Nick Jenkins is a privileged member of London society between the wars. It’s a good time to be alive in that milieu. The great depression rages around, but London is not much bothered. The parties and country house visits continue. There are still posh dinners to be had.
A Dance to the Music of Time is really a soap opera. That’s what hooks you in – the personal relationships, the snobbery, the whole human comedy. It’s a Dance because business partners, friends and romantic relations are contained within a closed group, as are the adulterous relationships . But the Dance is also the slow waltz of history, which Powell records sounding, faintly, in the background.
Nick’s interpretation of these events is not one you can find in the history books. He is really divorced from it all, but at the same time he is there as a witness. He observes the effects of political and cultural change on the lives of the people around him with a kind of bemused detachment. It allows you to relive history in a way that a history book or a biography could never do.
Nick is working as a scriptwriter now, and this allows him entry into bohemian London, whilst his family and public school background give the reader access to homes of the decaying upper classes.
He becomes increasingly entangled in the world of the landed gentry, visiting Lady Molly at her busy home in Kensington, where he gets news of Widmerpool’s engagement to Mildred, a rather fearsome woman with a rapacious appetite and a colourful romantic history.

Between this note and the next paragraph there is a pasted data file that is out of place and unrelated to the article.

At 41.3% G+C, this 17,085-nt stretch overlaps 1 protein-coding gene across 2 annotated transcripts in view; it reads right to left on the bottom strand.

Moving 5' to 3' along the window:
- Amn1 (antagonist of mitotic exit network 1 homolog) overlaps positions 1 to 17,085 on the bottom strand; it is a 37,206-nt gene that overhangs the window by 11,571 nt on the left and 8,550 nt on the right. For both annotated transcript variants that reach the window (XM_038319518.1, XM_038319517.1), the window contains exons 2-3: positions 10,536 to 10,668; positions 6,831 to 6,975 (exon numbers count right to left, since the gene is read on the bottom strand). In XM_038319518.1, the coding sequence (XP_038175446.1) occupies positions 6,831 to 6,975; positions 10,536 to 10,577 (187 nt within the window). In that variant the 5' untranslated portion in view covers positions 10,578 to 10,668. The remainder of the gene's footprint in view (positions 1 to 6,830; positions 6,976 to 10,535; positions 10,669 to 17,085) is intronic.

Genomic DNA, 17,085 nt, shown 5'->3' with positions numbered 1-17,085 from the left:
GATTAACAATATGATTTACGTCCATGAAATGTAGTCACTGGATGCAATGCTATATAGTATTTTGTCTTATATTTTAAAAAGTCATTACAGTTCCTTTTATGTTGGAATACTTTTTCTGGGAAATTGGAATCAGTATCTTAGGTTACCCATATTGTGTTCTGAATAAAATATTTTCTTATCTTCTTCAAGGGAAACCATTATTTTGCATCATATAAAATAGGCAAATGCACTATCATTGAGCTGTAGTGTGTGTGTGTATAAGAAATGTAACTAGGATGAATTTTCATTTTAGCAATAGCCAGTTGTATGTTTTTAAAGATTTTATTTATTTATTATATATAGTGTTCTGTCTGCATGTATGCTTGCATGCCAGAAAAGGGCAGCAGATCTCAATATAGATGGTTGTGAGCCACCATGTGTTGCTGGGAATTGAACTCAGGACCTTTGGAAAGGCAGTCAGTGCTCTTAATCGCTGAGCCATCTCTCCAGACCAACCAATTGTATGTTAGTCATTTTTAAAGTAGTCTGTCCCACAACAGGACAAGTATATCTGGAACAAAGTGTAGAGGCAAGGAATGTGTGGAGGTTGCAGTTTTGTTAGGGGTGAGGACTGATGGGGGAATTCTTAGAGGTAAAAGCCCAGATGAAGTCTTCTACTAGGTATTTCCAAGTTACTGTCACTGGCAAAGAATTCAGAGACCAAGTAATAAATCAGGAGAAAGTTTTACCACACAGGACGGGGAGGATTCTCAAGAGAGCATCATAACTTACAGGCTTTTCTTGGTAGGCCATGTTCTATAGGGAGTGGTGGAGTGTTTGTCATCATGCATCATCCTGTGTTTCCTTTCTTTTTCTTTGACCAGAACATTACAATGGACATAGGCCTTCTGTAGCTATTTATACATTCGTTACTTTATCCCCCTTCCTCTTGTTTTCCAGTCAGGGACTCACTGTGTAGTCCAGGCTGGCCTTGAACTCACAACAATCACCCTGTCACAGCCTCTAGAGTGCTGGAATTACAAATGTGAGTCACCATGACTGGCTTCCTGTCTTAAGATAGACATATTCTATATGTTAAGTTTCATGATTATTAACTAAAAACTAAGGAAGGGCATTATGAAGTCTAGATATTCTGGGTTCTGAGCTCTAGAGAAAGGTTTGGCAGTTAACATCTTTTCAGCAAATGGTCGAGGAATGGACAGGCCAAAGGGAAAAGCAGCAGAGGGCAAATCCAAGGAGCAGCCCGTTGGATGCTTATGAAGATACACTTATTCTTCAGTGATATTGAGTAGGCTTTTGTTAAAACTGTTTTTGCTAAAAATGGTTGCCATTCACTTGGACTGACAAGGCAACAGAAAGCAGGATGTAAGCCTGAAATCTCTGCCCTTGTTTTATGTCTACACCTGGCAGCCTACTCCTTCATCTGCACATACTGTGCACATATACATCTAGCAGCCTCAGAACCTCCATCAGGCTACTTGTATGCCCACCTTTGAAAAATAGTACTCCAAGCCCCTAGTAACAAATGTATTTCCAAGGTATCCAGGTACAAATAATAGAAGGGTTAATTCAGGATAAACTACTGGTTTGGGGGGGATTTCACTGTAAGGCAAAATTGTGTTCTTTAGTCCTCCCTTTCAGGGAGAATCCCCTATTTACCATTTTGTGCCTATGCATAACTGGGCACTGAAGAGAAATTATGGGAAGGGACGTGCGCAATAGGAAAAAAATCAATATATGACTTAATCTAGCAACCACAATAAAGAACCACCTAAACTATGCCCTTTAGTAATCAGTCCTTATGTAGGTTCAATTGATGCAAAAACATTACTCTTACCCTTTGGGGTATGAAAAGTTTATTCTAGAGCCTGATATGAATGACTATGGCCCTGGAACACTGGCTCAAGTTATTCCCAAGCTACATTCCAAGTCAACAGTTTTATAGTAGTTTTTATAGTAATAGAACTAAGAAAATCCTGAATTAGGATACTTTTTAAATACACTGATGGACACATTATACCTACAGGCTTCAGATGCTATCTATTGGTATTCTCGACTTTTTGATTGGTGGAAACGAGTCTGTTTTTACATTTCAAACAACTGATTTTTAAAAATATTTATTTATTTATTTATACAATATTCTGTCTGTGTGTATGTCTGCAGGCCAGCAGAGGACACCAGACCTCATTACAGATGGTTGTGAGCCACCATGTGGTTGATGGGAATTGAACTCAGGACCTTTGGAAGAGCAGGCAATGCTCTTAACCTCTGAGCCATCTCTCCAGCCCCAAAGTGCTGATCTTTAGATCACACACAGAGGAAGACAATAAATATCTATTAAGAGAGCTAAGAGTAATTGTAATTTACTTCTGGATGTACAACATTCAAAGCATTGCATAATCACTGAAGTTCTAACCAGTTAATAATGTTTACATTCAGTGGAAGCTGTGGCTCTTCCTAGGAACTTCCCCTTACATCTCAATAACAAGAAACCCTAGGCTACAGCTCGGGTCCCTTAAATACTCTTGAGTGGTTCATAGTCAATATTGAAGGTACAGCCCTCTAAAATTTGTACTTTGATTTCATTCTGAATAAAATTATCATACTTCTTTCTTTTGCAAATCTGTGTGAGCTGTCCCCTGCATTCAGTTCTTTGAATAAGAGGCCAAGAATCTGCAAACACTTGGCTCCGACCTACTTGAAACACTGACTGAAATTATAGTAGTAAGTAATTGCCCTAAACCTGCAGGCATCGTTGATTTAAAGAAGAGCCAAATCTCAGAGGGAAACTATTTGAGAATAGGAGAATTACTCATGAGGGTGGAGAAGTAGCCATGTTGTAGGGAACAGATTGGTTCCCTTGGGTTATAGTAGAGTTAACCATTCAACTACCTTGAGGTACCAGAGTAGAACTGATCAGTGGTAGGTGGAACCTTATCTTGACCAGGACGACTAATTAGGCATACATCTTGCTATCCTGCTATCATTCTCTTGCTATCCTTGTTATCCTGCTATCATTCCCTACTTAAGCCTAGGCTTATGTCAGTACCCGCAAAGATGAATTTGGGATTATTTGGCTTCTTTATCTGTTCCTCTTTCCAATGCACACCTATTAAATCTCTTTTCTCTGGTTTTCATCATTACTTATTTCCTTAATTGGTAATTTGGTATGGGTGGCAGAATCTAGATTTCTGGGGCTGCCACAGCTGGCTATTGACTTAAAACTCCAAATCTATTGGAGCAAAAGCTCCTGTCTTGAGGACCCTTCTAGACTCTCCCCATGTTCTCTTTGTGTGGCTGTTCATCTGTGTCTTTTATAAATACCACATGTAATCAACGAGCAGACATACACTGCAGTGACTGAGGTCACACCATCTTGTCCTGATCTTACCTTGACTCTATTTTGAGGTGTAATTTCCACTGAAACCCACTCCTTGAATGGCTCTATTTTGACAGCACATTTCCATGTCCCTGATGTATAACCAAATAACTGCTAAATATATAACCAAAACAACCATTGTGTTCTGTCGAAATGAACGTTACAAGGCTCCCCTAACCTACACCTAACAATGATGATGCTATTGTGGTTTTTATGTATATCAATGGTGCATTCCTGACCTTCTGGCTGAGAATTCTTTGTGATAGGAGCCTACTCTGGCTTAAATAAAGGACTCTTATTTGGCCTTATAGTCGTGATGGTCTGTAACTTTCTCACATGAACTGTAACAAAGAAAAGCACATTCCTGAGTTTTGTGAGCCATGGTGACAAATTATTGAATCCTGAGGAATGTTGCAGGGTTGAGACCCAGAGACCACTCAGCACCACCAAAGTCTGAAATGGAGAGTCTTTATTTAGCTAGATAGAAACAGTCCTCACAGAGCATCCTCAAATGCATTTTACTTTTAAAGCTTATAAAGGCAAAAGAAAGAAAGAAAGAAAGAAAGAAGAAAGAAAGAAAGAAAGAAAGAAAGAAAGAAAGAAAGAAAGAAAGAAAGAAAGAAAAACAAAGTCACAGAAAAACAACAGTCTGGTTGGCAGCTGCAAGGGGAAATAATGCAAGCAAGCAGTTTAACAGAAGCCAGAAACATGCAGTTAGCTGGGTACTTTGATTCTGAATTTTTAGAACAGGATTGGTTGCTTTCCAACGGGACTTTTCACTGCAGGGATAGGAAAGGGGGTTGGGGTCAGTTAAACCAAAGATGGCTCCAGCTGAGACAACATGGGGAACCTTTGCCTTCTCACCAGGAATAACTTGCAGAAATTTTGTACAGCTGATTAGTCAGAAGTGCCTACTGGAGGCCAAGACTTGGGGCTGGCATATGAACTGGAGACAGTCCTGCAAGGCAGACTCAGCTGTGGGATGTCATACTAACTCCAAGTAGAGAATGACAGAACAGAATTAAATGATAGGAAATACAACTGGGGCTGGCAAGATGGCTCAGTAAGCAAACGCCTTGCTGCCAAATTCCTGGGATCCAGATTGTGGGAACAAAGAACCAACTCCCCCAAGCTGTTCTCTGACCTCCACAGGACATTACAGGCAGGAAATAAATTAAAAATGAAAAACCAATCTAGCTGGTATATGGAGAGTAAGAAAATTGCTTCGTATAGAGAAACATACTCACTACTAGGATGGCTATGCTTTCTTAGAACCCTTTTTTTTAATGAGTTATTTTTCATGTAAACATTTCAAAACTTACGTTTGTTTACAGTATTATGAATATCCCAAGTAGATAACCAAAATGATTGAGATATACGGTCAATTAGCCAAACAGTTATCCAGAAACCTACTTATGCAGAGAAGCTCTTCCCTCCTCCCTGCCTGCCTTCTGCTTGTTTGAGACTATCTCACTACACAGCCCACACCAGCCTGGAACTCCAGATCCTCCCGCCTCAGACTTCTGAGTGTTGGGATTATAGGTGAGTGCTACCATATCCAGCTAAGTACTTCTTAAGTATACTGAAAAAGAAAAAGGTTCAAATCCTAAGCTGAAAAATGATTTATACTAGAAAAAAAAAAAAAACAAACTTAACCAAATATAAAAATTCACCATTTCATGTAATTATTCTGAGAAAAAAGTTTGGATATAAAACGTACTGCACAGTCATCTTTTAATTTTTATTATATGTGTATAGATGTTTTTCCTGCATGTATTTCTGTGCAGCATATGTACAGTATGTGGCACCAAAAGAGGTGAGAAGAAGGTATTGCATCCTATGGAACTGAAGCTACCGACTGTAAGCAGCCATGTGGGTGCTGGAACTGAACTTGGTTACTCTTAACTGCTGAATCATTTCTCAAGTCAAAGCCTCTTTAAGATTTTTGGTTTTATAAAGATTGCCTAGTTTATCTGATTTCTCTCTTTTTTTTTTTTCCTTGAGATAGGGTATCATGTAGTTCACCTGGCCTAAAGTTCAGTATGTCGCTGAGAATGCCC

Later Widmerpool confides in Nick, and seeks advice about whether to attempt to seduce Mildred before the wedding night. Considering Mildred’s personal history a sexual conquest would seem inevitable, but typically Widmerpool messes up. He is a successful business man by now, but is still socially inept, and a tragicomic figure. When the night comes, he is yellow with jaundice, and forced to retire due to illness. This seems to reflect Powell’s implicit view that life’s successes are as much due to fate or chance as to personal ability.
There is a wonderful scene in which Nick bumps into Jeavons, Lady Molly’s husband, in a nightclub in London. Jeavons, a former army captain, needs an occasional blow out and is drunk as a skunk. They meet Mildred, who turns out to have slept with Jeavons during the war, when she was a nurse. She is delighted by the reunion. Of course this whole episode throws an ironic light over Widmerpool’s failure.
This novel continues to explore Nick’s relationship with Quiggins, who has now become entangled with Erridge, Lord Westminster, and the stepson of Lady Warminster, Molly’s sister! It’s a tangled web that can be hard to follow at times.
Erridge is influenced by socialist politics, and not at all interested in the stately home which is going to rack and ruin. Quiggins is living in a tied cottage on Warminster’s estate with Mona, the beautiful model who used to be Stringham’s wife. Nick is invited down for the weekend, meeting Erridge and for the first time Erridge’s sister Isobel who will later become NIck’s wife.
The stately home is a ruin and the butler is a drunken thief, but Erridge is more interested in producing socialist literature, whilst Mona is quickly becoming dissatisfied with Quiggins and becoming quite amusingly grumpy.
It’s impressive that Powell can continue to interest the reader in what is now the fourth volume of this epic.